Introduction to Global Literature
I. Course Prefix/Number: EGL 130
Course Name: Introduction to Global Literature
Credits: 3 (3 lecture; 0 lab)
III. Course (Catalog) Description
Course introduces students to literature in English by writers from countries, cultures or regions outside of the United States and Britain, such as Asia, Africa, the Caribbean, the Middle-East and/or Latin America. Content includes social, historical, and cultural contexts of literary works; relationship of these writers to literary traditions; terminology and methods of literary analysis and evaluation.
IV. Learning Objectives
The student will be able to:
- Identify some important works, periods and genres of global literature;
- Explain some of the distinctive conventions of global literature, and the conventions specific to each author, work, region and period covered;
- Discuss and debate multiple interpretations of texts by applying the methods of shared inquiry;
- Engage in close readings of texts as support for literary interpretation in classroom discussion and written assignments;
- Delineate the social, intellectual, cultural, and historical influences specific to each author and region;
- Interpret the formal elements of these works, using appropriate literary terminology;
- Distinguish and apply multiple critical approaches to the analysis of literary texts.
V. Academic Integrity and Student Conduct
• plagiarism (turning in work not written by you, or lacking proper citation),
• falsification and fabrication (lying or distorting the truth),
• helping others to cheat,
• unauthorized changes on official documents,
• pretending to be someone else or having someone else pretend to be you,
• making or accepting bribes, special favors, or threats, and
• any other behavior that violates academic integrity.
There are serious consequences to violations of the academic integrity policy. Oakton's policies and procedures provide students a fair hearing if a complaint is made against you. If you are found to have violated the policy, the minimum penalty is failure on the assignment and, a disciplinary record will be established and kept on file in the office of the Vice President for Student Affairs for a period of 3 years.
Please review the Code of Academic Conduct and the Code of Student Conduct, both located online at
VI. Sequence of Topics
Readings may be organized thematically, chronologically or according to culture. A thematic organization would group texts according to themes, such as gender, death, war, identity. A chronological organization would emphasize historical development of particular global literatures, for example, from the colonial to the postcolonial period. A culture specific organization would group writers of particular cultures/regions into units, for example, Asian, South Asian, African.
Sample outline by culture:
Introduction to Global literature as part of the humanities, to the course objectives and to principles of literary analysis. Discussion of distinctive characteristics of global literature and the importance of national and international contexts.
Weeks #2 through #6:
South Asian literature: writers from India, Pakistan, Bangladesh
Weeks #7 through #11
Caribbean Literature: Writers from Trinidad, Jamaica, St. Lucia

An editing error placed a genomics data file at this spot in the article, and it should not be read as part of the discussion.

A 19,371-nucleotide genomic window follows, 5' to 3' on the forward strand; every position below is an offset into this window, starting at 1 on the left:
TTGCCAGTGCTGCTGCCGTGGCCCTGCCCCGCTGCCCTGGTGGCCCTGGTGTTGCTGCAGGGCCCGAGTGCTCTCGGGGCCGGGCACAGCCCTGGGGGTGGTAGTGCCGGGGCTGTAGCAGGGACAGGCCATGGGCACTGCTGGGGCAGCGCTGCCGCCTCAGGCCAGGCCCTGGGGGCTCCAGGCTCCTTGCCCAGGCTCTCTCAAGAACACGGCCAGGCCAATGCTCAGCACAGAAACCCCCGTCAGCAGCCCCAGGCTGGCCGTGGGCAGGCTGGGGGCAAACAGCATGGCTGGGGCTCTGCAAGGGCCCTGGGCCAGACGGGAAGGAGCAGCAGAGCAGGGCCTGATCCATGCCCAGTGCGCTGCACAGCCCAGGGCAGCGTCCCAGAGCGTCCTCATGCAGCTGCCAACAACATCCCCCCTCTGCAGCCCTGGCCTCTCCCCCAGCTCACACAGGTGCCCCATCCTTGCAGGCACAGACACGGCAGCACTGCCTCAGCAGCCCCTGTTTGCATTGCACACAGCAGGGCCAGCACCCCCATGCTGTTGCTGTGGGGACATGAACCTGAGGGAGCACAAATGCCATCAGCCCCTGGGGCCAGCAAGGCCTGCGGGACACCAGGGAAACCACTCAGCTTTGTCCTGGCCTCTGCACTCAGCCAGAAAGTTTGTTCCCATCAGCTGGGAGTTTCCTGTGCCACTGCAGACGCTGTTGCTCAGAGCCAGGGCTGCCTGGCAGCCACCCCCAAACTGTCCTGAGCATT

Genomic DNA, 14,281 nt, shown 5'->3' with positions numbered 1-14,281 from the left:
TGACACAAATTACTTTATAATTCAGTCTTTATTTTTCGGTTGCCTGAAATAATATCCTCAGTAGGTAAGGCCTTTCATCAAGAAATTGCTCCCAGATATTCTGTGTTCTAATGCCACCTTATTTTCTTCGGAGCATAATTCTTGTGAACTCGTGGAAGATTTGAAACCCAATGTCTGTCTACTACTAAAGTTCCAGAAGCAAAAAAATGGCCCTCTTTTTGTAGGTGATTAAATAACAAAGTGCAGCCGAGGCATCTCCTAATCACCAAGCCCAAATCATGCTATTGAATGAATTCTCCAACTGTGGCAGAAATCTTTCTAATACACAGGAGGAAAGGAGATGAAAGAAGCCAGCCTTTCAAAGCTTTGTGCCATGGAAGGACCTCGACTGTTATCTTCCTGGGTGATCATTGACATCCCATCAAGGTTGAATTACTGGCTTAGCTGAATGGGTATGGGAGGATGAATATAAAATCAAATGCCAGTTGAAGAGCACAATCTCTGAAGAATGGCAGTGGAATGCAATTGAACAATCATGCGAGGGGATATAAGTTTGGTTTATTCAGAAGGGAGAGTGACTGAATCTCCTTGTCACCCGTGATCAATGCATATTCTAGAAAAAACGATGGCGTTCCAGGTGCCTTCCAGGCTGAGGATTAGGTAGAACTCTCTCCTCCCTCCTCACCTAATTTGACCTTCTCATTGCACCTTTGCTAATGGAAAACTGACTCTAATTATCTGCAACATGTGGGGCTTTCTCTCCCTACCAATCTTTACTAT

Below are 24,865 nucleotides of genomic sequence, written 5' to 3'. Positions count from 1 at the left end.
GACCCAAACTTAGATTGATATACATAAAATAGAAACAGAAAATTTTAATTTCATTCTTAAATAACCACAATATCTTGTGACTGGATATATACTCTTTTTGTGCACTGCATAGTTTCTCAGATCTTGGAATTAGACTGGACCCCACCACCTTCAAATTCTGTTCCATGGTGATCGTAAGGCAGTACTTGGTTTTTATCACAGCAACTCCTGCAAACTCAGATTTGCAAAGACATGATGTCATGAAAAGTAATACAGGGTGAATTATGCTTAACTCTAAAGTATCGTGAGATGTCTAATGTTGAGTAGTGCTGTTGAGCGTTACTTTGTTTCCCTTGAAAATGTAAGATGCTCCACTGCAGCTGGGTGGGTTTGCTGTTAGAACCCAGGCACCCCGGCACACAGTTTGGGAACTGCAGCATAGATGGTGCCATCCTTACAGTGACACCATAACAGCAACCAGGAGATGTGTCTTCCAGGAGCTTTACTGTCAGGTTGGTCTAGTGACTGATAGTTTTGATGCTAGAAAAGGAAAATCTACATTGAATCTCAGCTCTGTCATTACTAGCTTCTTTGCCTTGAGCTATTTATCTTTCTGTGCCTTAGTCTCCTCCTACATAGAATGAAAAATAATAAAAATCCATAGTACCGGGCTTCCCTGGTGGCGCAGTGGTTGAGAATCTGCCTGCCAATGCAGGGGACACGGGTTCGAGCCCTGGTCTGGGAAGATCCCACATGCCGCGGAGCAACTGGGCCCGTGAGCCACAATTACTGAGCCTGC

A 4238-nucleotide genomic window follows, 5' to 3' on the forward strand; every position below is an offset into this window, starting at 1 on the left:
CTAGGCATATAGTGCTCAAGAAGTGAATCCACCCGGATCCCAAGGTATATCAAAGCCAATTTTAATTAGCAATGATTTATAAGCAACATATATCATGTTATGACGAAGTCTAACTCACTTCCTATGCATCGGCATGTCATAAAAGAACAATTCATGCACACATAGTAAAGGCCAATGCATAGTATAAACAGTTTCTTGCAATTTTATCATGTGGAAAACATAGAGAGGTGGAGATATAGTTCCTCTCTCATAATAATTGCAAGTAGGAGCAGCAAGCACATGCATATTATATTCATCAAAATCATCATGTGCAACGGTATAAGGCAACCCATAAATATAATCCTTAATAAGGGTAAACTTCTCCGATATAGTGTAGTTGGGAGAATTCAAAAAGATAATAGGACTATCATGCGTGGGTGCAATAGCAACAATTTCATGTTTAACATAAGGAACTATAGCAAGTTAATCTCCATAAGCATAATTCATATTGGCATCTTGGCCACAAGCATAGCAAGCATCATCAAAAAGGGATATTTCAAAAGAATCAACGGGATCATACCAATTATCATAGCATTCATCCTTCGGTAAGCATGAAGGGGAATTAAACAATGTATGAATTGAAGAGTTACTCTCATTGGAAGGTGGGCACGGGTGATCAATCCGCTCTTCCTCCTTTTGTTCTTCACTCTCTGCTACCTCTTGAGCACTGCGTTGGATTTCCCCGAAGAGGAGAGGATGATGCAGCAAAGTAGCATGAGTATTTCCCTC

Weeks #12 through #16:
African literature: writers from Nigeria, Kenya, South Africa
Sample chronological outline:
Introduction to Global Literature as part of the humanities, to the course objectives and principles of literary analysis. Discussion of distinctive characteristics of Global Literature and the importance of national and international contexts
Week #2 through #9:
Literature from the Colonial Era
- Indian writers
- Caribbean writers
- African writers
Weeks #10 through #16
- Indian writers
- Caribbean writers
- African writers
VII. Methods of Instruction
Course may be taught as face-to-face, hybrid or online course.
VIII. Course Practices Required
IX. Instructional Materials
Novels, short stories, poetry and/or drama; Films, audiovisual materials and/or guest lectures may be used when appropriate. Possible anthologies include:
Global Voices: Contemporary Literature from the Non-Western World (Prentice Hall), Eds. Arthur W. Biddle and Gloria Bien.
Colonial and Postcolonial Fiction (Garland), Robert L. Ross, ed.
Postcolonial Plays: An Anthology (Routledge), ed. Helen Gilbert
X. Methods of Evaluating Student Progress
A minimum of three critical essays of at least 750 words each, written outside of class. In addition to exams and written/oral assignments, students will be evaluated on their active and prepared participation in class discussions and other projects.
Formal essays 25%
Quizzes, other assignments, attendance 25%
XI. Other Course Information
For whatever information/procedures the instructor holds the student accountable.
If you have a documented learning, psychological, or physical disability you may be entitled to reasonable academic accommodations or services. To request accommodations or services, contact the Access and Disability Resource Center at the Des Plaines or Skokie campus. All students are expected to fulfill essential course requirements. The College will not waive any essential skill or requirement of a course or degree program.
Oakton Community College is committed to maintaining a campus environment emphasizing the dignity and worth of all members of the community, and complies with all federal and state Title IX requirements.
Resources and support for
- pregnancy-related and parenting accommodations; and
- victims of sexual misconduct
Resources and support for LGBTQ+ students can be found at www.oakton.edu/lgbtq.